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Bull World Health Organ. 2009 Mar;87(3):231-7.

What essential medicines for children are on the shelf?

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University of Newcastle, Callaghan, NSW, Australia.



To document the inclusion of key medicines for children in national essential medicines lists (EMLs) and standard treatment guidelines, and to assess the availability and cost of these medicines in 14 countries in central Africa.


Surveys were conducted in 12 public and private sector medicine outlets in each country's capital city. Data were collected on medicine availability on the survey day and on the cost to the patient of the lowest priced medicine in stock.


The proportion of survey medicines in national EMLs ranged from 50% to 90%. In only three countries were more than 50% of such medicines available from central medical stores (range: 15-75%). Availability in nongovernmental organization stores was not consistently better (range: 10-65%) but tended to be higher in teaching hospitals, although the range was similar (15-70%). District hospitals (range: 10-80%) had slightly better availability than teaching hospitals, while primary health care clinics generally had poorer availability (range: 18-48%). Retail or private pharmacies tended to have more survey medicines available (range: 38-62%). There was considerable variability in prices, which tended to be higher in retail pharmacies.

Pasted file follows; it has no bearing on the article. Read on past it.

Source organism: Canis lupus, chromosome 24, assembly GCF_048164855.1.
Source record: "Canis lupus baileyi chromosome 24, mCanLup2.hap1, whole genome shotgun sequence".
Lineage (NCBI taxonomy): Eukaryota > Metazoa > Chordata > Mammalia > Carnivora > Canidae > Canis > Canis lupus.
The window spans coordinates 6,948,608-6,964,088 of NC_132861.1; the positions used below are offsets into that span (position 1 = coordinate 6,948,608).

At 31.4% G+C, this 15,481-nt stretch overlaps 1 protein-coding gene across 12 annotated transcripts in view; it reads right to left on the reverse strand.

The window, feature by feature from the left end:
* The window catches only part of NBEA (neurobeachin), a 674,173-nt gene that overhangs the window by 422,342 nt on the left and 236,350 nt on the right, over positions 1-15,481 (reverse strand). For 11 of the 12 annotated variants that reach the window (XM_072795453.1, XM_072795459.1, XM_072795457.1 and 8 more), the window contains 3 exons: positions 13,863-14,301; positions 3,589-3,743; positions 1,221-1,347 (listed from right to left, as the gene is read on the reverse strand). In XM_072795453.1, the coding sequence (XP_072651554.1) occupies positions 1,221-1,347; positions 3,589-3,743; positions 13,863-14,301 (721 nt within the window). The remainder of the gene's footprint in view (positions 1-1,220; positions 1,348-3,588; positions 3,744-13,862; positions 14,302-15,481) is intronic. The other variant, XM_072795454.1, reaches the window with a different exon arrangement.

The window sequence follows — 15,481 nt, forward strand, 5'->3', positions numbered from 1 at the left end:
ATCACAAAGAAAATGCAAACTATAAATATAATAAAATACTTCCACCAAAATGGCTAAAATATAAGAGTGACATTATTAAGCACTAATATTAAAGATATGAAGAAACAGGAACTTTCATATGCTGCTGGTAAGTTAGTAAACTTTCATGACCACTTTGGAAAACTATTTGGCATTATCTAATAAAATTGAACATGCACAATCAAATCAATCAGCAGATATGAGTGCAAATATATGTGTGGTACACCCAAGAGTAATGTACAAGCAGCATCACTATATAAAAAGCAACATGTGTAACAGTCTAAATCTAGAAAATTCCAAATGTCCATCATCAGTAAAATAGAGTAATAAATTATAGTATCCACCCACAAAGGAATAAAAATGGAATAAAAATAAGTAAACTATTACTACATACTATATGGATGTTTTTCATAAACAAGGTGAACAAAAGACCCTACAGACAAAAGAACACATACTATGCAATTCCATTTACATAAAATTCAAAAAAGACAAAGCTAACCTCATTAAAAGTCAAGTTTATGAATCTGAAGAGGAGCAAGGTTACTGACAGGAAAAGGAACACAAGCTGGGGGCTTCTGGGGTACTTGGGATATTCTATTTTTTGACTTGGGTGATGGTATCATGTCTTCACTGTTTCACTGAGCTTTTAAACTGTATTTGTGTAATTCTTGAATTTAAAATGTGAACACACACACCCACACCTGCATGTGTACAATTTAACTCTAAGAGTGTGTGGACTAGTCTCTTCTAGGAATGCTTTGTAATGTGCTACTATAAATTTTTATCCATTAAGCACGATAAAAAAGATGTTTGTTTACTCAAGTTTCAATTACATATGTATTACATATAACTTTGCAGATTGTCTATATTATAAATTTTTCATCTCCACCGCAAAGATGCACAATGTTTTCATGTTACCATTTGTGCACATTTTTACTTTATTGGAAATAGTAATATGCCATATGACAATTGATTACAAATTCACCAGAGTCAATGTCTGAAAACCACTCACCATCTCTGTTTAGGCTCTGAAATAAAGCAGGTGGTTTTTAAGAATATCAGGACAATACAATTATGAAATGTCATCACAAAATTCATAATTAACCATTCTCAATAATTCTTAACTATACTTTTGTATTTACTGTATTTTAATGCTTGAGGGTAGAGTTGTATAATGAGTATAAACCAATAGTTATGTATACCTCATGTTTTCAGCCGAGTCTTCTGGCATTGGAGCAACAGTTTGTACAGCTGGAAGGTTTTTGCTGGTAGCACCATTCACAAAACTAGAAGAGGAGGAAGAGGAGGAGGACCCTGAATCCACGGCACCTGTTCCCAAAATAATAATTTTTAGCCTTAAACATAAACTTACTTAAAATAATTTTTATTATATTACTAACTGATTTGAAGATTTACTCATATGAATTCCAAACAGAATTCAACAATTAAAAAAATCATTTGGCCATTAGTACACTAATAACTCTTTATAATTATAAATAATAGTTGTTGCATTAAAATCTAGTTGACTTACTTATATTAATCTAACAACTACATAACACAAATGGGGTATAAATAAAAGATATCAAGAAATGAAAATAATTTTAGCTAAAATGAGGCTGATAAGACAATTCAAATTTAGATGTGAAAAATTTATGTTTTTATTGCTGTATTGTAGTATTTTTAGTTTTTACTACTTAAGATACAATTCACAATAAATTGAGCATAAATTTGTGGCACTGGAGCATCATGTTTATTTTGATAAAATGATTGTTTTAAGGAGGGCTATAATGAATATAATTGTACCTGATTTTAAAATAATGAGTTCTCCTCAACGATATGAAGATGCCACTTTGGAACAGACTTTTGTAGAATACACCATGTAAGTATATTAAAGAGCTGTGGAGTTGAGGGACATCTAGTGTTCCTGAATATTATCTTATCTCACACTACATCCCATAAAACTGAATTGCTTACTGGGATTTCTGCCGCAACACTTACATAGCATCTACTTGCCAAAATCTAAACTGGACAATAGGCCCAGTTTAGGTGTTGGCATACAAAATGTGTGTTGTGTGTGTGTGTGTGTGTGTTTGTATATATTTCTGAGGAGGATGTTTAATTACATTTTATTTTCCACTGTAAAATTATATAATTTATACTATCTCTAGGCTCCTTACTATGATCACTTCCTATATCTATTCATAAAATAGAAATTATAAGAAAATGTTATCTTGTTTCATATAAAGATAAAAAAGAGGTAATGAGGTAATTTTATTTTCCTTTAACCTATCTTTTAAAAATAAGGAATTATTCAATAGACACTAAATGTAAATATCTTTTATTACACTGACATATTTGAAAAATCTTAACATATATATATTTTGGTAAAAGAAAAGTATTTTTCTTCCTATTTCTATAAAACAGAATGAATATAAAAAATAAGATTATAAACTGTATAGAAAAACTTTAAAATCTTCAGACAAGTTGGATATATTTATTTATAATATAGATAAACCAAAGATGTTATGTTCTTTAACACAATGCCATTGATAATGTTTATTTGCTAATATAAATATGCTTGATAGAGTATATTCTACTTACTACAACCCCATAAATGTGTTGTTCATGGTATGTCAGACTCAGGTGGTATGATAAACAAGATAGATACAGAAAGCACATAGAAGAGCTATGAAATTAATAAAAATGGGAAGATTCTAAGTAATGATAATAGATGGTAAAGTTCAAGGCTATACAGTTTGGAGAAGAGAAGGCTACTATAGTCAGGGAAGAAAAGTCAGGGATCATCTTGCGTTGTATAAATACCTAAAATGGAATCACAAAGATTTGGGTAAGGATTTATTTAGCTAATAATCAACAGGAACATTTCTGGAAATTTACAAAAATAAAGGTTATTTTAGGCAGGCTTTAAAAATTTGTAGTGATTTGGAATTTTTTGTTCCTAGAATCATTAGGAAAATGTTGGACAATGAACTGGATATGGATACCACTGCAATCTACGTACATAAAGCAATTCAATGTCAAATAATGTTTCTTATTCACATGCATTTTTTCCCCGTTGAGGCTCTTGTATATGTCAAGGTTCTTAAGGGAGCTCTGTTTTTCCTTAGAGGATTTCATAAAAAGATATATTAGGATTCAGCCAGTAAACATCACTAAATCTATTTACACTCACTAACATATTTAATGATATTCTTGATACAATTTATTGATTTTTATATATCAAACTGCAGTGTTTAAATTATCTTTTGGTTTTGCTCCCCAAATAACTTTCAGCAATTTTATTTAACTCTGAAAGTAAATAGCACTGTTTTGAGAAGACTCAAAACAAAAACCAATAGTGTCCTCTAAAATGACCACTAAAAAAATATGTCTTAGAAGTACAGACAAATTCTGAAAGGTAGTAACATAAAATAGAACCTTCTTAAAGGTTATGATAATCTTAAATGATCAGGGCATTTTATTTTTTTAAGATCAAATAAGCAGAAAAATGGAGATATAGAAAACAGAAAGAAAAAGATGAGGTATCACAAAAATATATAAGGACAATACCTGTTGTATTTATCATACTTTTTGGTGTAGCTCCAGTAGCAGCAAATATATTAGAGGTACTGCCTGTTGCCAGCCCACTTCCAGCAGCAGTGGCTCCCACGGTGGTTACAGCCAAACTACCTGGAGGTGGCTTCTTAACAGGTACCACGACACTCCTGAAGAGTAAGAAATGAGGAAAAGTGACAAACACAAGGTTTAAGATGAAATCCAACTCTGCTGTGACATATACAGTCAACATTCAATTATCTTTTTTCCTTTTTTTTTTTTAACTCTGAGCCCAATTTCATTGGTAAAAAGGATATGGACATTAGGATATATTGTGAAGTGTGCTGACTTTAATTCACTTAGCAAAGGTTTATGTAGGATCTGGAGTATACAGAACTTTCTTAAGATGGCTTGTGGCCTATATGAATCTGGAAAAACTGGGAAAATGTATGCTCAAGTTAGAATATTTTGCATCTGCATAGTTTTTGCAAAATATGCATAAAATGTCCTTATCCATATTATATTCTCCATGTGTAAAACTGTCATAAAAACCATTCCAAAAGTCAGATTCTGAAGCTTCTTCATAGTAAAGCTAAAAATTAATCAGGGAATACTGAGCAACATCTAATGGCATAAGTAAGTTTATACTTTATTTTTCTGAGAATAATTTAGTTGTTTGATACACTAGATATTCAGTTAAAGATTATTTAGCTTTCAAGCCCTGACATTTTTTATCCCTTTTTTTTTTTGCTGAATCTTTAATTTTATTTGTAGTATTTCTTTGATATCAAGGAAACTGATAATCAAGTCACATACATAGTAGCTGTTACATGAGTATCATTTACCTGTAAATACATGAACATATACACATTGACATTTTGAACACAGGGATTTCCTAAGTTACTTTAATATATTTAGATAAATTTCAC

The availability of key essential medicines for children was poor. Better understanding of the supply systems in the countries studied and of the pattern of demand for medicines is needed before improvements can be made. Medicines must be available, affordable and acceptable to patients. Substantial progress towards Millennium Development Goals will not occur without a major effort to improve access to medicines for children.

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